COVID-19

World Health Organization (WHO) states that common signs of infection include respiratory symptoms, fever, cough, shortness of breath and breathing difficulties. In more severe cases, infection can cause pneumonia, severe acute respiratory syndrome, kidney failure and even death.  
Standard recommendations to prevent infection spread include regular hand washing; covering mouth and nose when coughing and sneezing; thoroughly cooking meat and eggs; avoiding close contact with anyone showing symptoms of respiratory illness (such as coughing and sneezing); and practicing social distancing measures.
 

Develop a plan

Household plan – based on daily routine and needs:
  1. Talk with the people who need to be included in your plan such as children, grandparents.
  2. Plan ways to care for those who might be at greater risk such as the elderly and people with underlying health conditions.
  3. Get to know your neighbors and talk to them about emergency planning.
  4. Identify aid organizations in your community and create a list of local organizations e.g. health department, hospitals, support, food, and other supplies.
  5. Create an emergency contact list of personal contacts.
  6. Practice standard preventative actions as follows:
    a. Hand washing for 20 seconds
    b. Avoid close contact with people who are sick (about 6 feet)
    c. Avoid touching your eyes, nose, and mouth
    d. Stay home when you are sick
    e. Cover your cough or sneeze with a tissue, then throw the tissue in the trash.
    f. Clean and disinfect frequently touched objects and surfaces (doorknobs, tables, countertops, light switches, cabinet handles) using a regular household cleaning spray or wipe
    7. Choose a room in your home that can be used to separate sick household members from those who are healthy.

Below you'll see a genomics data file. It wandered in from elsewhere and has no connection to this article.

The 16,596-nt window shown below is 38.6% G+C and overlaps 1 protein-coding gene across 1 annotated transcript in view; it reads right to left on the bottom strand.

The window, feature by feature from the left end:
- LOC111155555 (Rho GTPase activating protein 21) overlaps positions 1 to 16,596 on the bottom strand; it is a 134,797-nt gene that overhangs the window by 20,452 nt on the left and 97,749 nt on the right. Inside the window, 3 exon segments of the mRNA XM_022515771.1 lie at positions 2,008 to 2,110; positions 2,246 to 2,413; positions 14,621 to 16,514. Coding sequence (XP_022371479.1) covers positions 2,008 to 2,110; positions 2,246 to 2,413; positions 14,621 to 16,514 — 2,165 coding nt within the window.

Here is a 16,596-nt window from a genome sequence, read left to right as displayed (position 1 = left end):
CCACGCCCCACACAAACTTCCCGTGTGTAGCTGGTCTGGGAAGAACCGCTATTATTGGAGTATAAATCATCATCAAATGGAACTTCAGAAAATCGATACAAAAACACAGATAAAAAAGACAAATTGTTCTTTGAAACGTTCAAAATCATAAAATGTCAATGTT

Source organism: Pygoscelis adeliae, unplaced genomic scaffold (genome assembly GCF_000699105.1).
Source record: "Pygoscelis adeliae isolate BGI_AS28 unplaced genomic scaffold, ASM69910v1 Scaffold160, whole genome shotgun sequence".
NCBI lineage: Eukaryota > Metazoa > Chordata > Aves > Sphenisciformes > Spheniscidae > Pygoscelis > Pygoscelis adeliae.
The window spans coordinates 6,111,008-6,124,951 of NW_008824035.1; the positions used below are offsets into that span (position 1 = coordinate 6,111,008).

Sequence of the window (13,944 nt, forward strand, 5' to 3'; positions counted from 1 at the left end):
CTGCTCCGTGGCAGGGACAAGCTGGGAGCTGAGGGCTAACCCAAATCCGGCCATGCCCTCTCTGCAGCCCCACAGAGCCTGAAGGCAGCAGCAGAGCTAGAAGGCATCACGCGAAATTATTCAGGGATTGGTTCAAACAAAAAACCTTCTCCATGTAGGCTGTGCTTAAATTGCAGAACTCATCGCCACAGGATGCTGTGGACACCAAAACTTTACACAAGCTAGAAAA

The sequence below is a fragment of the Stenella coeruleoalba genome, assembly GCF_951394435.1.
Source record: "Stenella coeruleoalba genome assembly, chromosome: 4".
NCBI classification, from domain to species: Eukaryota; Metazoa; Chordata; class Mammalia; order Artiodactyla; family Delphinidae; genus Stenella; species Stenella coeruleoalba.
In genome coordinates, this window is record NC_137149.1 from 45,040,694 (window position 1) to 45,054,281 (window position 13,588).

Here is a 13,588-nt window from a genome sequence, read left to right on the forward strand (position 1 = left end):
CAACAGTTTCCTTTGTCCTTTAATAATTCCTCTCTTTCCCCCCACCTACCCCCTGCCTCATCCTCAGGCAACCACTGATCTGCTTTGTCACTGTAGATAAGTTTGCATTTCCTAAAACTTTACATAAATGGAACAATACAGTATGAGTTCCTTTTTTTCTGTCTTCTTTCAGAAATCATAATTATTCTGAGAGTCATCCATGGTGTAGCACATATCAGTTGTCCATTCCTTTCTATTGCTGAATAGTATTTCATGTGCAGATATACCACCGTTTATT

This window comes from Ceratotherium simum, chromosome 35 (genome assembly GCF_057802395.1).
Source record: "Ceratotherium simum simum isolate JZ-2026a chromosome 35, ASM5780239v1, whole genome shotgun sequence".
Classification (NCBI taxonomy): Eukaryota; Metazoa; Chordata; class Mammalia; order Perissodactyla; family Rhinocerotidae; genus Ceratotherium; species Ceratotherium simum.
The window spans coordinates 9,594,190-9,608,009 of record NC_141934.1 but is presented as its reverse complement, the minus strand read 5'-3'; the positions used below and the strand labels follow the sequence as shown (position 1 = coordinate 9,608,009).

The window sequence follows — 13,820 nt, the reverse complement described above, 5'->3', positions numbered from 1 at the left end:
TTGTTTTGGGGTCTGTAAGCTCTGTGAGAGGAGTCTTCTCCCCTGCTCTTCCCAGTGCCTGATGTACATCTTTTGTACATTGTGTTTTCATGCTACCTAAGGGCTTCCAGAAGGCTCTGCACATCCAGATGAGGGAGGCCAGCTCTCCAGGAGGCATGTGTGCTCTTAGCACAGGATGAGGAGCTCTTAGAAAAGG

8. Learn about the emergency operations plan at your guest’s school/college and your workplace.
    9. Stay in touch with others by phone or email.
    10. Notify as soon as possible if someone is sick at home with COVID-19 symptoms (cough, fever, shortness of breath).
    11. Have sick household members use the separate room and bathroom you prepared (if possible).
    12. Discourage children from gathering in other public places while school is dismissed to help slow the spread of COVID-19 in the community.  13. Talk to your family members about your plan and how to cope during the outbreak in the community.


Recommendations to follow if caring for people who are quarantined at home:

 
1. Each family member should stay in their own room and schedule a different meal time to avoid contact.
2. Separate utensils and wash dishes in high heat. If using disposable utensils, please dispose in the trash sealed in ziplock bags.
3. Guests should have their own bathroom (if possible).
4. Do laundry separately and wash in hot water. If possible, add disinfectant in the washer. Separate dirty clothes from each household member.
5. Provide vitamin C and water for each household member until the quarantine period is over.
6. Please check body temperature every 4-6 hours and keep a log of the results.
7. If any household member shows signs and symptoms of COVID-19, please call the primary care provider to arrange for testing.
8. The guest should be isolated to one bedroom in the home and should be cared for by one person.
9. The person caring for the guest/other patient should be in good health and should wear protective masks whenever in the room.
10. The caregiver should always wash hands thoroughly before and after every entry and exit of the room.
11. Keep people next to you informed daily. Should the situation worsen, please update us every 6 hours.

 

How to discontinue self-isolation


The CDC has advised that people with COVID-19 who have stayed isolated can stop isolation under the following conditions:
  • If you will not have a test to determine if you are still contagious, you can leave home after these three things have happened:
  • You have had no fever for at least 72 hours (that is three full days of no fever without the use medicine that reduces fevers) AND
  • other symptoms have improved (for example, when your cough or shortness of breath have improved) AND
  • at least 7 days have passed since your symptoms first appeared o If you will be tested to determine if you are still contagious, you can leave home after these three things have happened:
  • You no longer have a fever (without the use medicine that reduces fevers) AND
  • other symptoms have improved (for example, when your cough or shortness of breath have improved) AND
  • you received two negative tests in a row, 24 hours apart. Your doctor will follow CDC guidelines.
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